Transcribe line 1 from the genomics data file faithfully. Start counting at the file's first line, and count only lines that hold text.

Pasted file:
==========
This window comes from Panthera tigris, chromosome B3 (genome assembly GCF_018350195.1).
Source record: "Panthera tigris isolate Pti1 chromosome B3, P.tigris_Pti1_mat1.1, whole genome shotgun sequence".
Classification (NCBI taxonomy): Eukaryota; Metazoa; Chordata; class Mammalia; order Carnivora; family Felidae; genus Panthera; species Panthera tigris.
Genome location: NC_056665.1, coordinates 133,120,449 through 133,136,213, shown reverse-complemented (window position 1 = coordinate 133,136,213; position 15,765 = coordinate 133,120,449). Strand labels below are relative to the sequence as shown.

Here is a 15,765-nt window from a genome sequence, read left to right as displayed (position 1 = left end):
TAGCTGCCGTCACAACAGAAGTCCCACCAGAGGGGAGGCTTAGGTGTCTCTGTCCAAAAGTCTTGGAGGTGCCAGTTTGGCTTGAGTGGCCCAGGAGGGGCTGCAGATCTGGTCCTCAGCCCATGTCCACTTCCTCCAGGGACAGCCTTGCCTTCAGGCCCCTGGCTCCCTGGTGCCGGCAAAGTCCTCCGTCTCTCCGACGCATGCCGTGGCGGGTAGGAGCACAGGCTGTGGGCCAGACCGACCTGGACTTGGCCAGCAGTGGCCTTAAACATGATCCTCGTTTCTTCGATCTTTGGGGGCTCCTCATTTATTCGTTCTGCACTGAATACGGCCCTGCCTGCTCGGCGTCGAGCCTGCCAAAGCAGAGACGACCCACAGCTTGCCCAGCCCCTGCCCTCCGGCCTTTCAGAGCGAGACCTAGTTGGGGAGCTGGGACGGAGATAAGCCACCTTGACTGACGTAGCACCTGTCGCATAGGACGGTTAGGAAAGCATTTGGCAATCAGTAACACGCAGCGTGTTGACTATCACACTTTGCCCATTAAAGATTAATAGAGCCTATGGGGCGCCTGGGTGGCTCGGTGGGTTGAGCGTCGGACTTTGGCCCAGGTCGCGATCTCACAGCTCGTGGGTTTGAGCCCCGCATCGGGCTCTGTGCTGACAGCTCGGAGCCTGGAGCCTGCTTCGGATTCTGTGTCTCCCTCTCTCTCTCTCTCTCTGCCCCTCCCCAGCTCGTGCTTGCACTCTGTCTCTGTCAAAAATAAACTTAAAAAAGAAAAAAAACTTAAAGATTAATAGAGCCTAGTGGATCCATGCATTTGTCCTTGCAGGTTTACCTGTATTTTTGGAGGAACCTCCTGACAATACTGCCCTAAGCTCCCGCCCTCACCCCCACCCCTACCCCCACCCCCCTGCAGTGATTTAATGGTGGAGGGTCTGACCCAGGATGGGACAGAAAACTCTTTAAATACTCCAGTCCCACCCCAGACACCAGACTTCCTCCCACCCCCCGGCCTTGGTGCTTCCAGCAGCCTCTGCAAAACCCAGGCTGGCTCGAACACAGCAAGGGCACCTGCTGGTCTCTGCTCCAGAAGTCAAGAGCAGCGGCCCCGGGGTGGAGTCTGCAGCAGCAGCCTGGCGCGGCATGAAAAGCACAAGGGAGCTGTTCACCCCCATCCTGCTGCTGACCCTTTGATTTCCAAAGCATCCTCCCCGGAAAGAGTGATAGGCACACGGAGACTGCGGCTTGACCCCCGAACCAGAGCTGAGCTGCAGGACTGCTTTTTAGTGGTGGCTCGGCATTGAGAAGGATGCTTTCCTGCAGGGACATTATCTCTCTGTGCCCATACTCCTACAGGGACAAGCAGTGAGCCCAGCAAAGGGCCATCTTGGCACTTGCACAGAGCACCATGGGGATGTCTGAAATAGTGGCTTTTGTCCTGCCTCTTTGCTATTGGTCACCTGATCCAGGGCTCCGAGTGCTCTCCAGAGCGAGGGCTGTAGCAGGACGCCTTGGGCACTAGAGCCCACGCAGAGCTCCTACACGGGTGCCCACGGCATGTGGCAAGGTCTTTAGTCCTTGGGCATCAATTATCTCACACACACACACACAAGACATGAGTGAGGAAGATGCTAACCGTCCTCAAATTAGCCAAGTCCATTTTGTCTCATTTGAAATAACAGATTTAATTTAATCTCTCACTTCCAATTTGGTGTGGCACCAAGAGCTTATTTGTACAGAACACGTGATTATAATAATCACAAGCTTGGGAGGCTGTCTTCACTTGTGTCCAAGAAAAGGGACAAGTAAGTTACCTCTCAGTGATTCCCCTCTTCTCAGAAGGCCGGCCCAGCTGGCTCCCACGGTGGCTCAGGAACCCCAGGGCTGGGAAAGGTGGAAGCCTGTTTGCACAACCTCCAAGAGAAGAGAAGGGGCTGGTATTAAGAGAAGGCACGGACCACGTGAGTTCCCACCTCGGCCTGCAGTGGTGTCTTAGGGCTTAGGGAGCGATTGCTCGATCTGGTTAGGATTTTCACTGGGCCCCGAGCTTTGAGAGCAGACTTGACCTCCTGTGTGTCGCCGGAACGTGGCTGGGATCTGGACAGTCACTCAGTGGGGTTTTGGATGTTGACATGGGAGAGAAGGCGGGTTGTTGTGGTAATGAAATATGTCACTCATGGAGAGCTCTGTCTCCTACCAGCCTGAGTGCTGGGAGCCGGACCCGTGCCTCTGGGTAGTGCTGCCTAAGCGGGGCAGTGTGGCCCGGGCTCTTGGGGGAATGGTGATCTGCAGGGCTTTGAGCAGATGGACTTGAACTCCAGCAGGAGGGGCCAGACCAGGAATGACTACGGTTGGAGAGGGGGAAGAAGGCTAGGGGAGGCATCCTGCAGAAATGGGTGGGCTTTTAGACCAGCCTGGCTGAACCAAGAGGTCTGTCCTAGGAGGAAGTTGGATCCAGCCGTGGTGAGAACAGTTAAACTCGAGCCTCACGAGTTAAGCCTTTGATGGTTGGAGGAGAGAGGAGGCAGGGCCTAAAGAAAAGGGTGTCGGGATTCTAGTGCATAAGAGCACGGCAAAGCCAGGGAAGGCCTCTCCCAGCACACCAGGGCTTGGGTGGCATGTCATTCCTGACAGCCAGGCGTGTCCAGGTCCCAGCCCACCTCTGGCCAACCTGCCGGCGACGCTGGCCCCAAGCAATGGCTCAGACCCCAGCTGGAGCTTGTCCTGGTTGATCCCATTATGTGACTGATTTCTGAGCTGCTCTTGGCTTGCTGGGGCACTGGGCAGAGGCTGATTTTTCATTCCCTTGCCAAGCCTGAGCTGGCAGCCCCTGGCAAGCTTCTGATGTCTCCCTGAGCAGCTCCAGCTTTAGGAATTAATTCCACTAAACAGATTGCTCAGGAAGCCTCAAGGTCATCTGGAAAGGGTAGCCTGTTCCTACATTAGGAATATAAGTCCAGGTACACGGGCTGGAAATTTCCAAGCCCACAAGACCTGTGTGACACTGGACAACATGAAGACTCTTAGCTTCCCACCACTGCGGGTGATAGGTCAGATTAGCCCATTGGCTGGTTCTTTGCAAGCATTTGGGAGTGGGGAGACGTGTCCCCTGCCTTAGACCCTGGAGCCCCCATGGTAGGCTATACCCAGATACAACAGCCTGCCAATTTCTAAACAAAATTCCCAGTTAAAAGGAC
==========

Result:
This window comes from Panthera tigris, chromosome B3 (genome assembly GCF_018350195.1).